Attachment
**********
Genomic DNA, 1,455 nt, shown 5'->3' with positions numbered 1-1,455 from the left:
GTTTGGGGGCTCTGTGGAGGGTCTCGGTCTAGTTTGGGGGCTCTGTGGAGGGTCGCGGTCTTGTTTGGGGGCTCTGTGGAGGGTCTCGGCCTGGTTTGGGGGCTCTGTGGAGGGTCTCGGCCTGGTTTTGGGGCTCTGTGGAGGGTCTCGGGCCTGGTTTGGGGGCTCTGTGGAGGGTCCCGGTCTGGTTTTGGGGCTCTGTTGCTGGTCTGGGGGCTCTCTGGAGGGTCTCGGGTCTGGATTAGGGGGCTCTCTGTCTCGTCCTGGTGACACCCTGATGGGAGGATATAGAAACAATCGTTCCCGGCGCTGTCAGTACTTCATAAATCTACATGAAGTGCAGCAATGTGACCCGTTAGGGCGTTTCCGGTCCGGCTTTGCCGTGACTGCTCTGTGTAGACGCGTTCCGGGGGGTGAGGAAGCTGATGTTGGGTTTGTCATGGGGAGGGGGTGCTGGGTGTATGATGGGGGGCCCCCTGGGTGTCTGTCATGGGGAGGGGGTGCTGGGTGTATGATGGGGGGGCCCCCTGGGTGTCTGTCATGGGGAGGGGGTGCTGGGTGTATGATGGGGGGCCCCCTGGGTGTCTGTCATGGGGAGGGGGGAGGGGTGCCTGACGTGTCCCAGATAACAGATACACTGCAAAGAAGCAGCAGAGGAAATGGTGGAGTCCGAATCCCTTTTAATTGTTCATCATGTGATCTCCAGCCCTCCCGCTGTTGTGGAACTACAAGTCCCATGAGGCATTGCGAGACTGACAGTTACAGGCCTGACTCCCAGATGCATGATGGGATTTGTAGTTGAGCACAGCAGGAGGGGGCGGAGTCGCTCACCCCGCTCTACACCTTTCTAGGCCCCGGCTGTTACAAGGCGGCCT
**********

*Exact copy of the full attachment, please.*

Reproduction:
Genomic DNA, 1,455 nt, shown 5'->3' with positions numbered 1-1,455 from the left:
GTTTGGGGGCTCTGTGGAGGGTCTCGGTCTAGTTTGGGGGCTCTGTGGAGGGTCGCGGTCTTGTTTGGGGGCTCTGTGGAGGGTCTCGGCCTGGTTTGGGGGCTCTGTGGAGGGTCTCGGCCTGGTTTTGGGGCTCTGTGGAGGGTCTCGGGCCTGGTTTGGGGGCTCTGTGGAGGGTCCCGGTCTGGTTTTGGGGCTCTGTTGCTGGTCTGGGGGCTCTCTGGAGGGTCTCGGGTCTGGATTAGGGGGCTCTCTGTCTCGTCCTGGTGACACCCTGATGGGAGGATATAGAAACAATCGTTCCCGGCGCTGTCAGTACTTCATAAATCTACATGAAGTGCAGCAATGTGACCCGTTAGGGCGTTTCCGGTCCGGCTTTGCCGTGACTGCTCTGTGTAGACGCGTTCCGGGGGGTGAGGAAGCTGATGTTGGGTTTGTCATGGGGAGGGGGTGCTGGGTGTATGATGGGGGGCCCCCTGGGTGTCTGTCATGGGGAGGGGGTGCTGGGTGTATGATGGGGGGGCCCCCTGGGTGTCTGTCATGGGGAGGGGGTGCTGGGTGTATGATGGGGGGCCCCCTGGGTGTCTGTCATGGGGAGGGGGGAGGGGTGCCTGACGTGTCCCAGATAACAGATACACTGCAAAGAAGCAGCAGAGGAAATGGTGGAGTCCGAATCCCTTTTAATTGTTCATCATGTGATCTCCAGCCCTCCCGCTGTTGTGGAACTACAAGTCCCATGAGGCATTGCGAGACTGACAGTTACAGGCCTGACTCCCAGATGCATGATGGGATTTGTAGTTGAGCACAGCAGGAGGGGGCGGAGTCGCTCACCCCGCTCTACACCTTTCTAGGCCCCGGCTGTTACAAGGCGGCCT